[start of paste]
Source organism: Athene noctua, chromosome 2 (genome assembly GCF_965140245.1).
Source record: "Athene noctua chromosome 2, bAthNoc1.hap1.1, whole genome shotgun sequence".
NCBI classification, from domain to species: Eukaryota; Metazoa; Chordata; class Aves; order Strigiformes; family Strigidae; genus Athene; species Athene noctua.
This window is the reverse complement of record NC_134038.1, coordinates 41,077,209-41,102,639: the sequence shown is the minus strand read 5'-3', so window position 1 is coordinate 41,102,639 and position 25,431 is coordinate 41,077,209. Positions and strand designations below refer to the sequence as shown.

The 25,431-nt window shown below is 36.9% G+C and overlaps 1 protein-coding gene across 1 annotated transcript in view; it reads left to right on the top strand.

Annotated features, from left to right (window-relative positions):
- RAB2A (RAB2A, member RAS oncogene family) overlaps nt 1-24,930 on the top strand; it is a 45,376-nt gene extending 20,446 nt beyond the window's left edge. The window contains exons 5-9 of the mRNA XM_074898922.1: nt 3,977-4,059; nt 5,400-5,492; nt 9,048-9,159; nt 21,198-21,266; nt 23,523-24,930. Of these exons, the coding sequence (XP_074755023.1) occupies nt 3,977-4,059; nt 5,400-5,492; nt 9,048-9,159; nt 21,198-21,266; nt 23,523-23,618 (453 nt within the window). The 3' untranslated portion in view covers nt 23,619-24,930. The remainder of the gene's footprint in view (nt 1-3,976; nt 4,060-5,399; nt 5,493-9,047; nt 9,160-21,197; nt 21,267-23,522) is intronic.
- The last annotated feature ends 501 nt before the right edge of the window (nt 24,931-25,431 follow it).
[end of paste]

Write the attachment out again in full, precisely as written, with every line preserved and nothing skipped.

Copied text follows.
Source organism: Athene noctua, chromosome 2 (genome assembly GCF_965140245.1).
Source record: "Athene noctua chromosome 2, bAthNoc1.hap1.1, whole genome shotgun sequence".
NCBI classification, from domain to species: Eukaryota; Metazoa; Chordata; class Aves; order Strigiformes; family Strigidae; genus Athene; species Athene noctua.
This window is the reverse complement of record NC_134038.1, coordinates 41,077,209-41,102,639: the sequence shown is the minus strand read 5'-3', so window position 1 is coordinate 41,102,639 and position 25,431 is coordinate 41,077,209. Positions and strand designations below refer to the sequence as shown.

The 25,431-nt window shown below is 36.9% G+C and overlaps 1 protein-coding gene across 1 annotated transcript in view; it reads left to right on the top strand.

Annotated features, from left to right (window-relative positions):
- RAB2A (RAB2A, member RAS oncogene family) overlaps nt 1-24,930 on the top strand; it is a 45,376-nt gene extending 20,446 nt beyond the window's left edge. The window contains exons 5-9 of the mRNA XM_074898922.1: nt 3,977-4,059; nt 5,400-5,492; nt 9,048-9,159; nt 21,198-21,266; nt 23,523-24,930. Of these exons, the coding sequence (XP_074755023.1) occupies nt 3,977-4,059; nt 5,400-5,492; nt 9,048-9,159; nt 21,198-21,266; nt 23,523-23,618 (453 nt within the window). The 3' untranslated portion in view covers nt 23,619-24,930. The remainder of the gene's footprint in view (nt 1-3,976; nt 4,060-5,399; nt 5,493-9,047; nt 9,160-21,197; nt 21,267-23,522) is intronic.
- The last annotated feature ends 501 nt before the right edge of the window (nt 24,931-25,431 follow it).